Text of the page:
From time to time, an interview with Robert Bishop comes to my mind, in which he talked about differences of opinion he would have with Geoffrey Merrick, with whom he was collaborating at one time. The differences concentrated on the form of bondage Merrick would dream up in his writing, which Bishop would have to illustrate later on.
If I remember correctly, it was the writer's preference to keep things as simple as possible, having the victim stand in a languid pose, completely free save for one wrist handcuffed to an upright pole or something like that. Bishop, on the other hand, would like to use as many as gadgets as he could think of, and have her entire body lashed onto the pole from head to toes, "...if you really had to have the damned thing!"
Now the other night I was thinking where I stand myself on the subject. Frankly, I see merit in both visions. I guess it just depends on the situation. For instance, in my latest comic, Room 243, I think that having the protagonist gag and cuff herself, is as far as you can go for the sake of realism. Initially, in any case; now that she's inside anything goes, of course, and I will explore that in a later page.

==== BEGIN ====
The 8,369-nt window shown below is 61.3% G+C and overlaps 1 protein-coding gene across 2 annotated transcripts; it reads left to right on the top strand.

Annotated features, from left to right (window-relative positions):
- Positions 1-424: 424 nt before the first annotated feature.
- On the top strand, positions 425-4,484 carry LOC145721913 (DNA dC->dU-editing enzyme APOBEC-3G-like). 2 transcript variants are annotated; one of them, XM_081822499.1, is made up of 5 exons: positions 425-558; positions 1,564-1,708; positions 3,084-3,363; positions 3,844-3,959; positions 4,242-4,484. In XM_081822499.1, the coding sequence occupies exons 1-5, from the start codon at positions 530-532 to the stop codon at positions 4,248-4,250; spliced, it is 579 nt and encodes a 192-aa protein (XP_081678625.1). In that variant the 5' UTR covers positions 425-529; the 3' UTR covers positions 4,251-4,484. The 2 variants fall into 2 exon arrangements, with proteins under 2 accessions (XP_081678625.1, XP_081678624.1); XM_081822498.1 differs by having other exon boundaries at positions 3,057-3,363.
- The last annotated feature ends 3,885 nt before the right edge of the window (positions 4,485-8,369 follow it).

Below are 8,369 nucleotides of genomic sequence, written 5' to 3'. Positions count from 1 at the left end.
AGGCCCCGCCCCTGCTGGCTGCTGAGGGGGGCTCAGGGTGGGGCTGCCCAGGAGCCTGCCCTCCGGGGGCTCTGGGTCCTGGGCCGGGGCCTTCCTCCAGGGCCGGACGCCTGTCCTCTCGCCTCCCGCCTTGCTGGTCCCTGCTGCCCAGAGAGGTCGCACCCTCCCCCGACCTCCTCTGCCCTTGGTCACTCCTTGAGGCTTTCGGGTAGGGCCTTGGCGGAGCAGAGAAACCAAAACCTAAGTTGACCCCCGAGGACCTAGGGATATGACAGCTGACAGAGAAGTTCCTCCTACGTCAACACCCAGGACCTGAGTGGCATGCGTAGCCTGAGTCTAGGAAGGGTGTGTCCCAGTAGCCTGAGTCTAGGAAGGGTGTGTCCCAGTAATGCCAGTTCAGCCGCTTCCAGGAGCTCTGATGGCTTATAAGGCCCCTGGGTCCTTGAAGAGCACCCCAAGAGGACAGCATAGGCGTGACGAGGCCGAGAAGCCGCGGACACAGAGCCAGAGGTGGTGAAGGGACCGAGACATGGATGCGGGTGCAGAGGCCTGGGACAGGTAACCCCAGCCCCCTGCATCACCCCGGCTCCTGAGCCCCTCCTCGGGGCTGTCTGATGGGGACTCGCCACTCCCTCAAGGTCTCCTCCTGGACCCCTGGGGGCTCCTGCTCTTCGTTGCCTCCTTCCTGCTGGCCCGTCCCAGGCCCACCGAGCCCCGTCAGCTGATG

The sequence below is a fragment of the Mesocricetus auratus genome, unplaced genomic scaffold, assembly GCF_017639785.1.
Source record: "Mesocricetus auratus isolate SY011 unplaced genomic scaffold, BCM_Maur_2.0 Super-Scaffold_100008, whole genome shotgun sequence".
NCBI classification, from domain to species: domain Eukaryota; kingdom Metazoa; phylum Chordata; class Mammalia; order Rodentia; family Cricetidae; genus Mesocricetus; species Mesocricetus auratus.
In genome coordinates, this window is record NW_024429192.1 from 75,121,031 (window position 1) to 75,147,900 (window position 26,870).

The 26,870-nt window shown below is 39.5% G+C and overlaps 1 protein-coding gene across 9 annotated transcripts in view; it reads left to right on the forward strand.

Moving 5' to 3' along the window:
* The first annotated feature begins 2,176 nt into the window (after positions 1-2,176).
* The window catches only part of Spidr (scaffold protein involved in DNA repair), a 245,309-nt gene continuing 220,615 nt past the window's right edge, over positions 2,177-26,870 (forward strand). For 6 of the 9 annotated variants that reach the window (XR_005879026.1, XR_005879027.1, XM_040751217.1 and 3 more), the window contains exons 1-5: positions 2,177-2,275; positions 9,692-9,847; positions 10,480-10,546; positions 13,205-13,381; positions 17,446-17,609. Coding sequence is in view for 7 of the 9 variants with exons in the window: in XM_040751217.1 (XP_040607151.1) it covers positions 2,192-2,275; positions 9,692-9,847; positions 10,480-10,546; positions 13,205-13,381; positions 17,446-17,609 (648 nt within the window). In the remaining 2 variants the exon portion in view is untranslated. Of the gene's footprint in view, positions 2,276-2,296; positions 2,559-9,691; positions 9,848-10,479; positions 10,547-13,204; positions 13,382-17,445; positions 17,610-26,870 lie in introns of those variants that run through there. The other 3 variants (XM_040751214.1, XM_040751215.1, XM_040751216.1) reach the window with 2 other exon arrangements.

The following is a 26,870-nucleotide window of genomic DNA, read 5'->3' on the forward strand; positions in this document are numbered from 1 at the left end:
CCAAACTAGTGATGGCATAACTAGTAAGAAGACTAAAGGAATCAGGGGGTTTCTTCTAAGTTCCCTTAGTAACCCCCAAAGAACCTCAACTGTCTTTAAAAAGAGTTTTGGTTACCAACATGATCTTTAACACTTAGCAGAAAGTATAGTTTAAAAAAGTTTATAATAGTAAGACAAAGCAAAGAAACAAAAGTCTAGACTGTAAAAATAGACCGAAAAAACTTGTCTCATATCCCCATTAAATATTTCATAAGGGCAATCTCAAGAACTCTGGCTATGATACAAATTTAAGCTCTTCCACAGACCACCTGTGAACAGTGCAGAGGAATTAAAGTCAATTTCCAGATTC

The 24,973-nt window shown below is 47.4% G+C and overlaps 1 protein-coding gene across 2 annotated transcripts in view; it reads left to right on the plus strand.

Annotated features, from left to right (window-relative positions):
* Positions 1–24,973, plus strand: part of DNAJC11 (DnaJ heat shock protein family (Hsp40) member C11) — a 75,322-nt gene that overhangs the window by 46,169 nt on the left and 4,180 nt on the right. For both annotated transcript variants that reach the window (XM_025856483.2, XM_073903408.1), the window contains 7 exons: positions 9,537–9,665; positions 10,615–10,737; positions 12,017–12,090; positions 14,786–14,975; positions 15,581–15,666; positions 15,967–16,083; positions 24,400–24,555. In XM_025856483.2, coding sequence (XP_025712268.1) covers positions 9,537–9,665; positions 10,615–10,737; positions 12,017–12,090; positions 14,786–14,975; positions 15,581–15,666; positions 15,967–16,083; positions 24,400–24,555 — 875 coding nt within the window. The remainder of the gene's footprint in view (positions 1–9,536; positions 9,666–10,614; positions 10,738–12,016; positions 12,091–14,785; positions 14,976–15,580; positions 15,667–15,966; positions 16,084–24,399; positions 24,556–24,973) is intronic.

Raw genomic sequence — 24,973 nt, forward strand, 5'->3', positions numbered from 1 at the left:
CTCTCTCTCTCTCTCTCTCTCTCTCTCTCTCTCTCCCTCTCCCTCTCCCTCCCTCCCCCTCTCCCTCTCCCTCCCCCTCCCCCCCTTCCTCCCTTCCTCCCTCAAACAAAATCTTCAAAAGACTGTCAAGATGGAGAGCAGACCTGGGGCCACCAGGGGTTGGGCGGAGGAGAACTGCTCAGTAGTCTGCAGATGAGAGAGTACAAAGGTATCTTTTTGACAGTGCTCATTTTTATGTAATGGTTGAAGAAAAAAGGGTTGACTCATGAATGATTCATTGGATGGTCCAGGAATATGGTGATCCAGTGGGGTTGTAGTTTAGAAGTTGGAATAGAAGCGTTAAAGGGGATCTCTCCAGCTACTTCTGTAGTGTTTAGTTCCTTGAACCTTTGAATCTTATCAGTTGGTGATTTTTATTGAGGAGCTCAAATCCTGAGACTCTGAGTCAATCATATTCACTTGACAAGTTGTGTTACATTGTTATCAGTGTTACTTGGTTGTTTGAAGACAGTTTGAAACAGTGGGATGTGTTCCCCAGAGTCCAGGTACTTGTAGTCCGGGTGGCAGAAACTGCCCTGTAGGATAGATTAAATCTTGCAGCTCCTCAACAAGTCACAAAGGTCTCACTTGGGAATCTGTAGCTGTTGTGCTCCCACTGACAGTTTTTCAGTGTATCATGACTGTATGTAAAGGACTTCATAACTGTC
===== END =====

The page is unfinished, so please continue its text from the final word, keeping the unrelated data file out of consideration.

In a somewhat older comic, The Institute, we have a whole other situation on our hands, where you can dive in deep immediately. Like when you place the story in a club or something. I'd say I like the whole spectrum pretty much, although I have to admit I'm not overly fond of all too intricate ties, like the Shibari ones, for instance, or asymmetric ones.
Updates in New, and under New in the New Short Comics. Furthermore, there are updates in the Combipage, the Sketchpage and Lunagirl. And there is a New short story, also under New, with another Combi as an illustration. Also, go and check out our latest anthology: Psychiatric Confinement, full of institutionalized ladies struggling in their straightjackets!
Until next time,
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PS The order is wrong in comic Room 234; we're working on it...